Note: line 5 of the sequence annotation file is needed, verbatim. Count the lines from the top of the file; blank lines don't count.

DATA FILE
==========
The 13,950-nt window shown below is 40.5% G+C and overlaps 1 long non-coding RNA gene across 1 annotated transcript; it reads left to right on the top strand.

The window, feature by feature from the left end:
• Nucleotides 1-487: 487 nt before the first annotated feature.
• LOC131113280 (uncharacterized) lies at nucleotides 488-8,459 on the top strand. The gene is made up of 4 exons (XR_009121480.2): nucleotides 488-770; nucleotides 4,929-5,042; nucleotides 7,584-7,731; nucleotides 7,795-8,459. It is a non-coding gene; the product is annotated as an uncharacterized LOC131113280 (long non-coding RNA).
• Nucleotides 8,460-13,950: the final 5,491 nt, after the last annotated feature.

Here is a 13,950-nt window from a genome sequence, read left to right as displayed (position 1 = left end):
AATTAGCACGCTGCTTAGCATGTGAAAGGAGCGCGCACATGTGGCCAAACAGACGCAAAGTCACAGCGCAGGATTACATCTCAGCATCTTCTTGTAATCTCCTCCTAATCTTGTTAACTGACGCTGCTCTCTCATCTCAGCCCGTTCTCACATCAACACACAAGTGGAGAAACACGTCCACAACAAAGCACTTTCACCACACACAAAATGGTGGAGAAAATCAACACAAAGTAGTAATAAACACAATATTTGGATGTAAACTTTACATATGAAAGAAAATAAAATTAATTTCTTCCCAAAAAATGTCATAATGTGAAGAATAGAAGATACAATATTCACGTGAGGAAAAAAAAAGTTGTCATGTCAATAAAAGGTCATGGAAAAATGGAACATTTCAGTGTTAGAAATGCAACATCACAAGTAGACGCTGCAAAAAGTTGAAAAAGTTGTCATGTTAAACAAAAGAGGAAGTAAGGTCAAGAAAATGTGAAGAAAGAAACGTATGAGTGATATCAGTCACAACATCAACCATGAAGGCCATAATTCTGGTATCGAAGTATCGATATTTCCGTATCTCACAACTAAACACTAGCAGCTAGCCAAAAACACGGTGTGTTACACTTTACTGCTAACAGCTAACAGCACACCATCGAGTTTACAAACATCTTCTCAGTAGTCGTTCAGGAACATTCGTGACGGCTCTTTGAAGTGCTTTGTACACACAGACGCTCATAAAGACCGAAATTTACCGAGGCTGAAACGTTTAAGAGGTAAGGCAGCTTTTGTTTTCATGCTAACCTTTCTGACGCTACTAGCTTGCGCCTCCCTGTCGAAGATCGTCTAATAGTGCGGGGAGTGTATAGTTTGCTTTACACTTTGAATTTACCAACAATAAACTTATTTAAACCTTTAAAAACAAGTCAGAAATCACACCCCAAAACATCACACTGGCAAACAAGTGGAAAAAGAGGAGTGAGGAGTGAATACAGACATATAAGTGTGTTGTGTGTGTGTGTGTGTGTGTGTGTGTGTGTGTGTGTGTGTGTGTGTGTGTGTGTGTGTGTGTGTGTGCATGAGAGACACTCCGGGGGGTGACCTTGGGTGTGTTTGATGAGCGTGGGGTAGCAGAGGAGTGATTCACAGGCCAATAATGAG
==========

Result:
• Nucleotides 8,460-13,950: the final 5,491 nt, after the last annotated feature.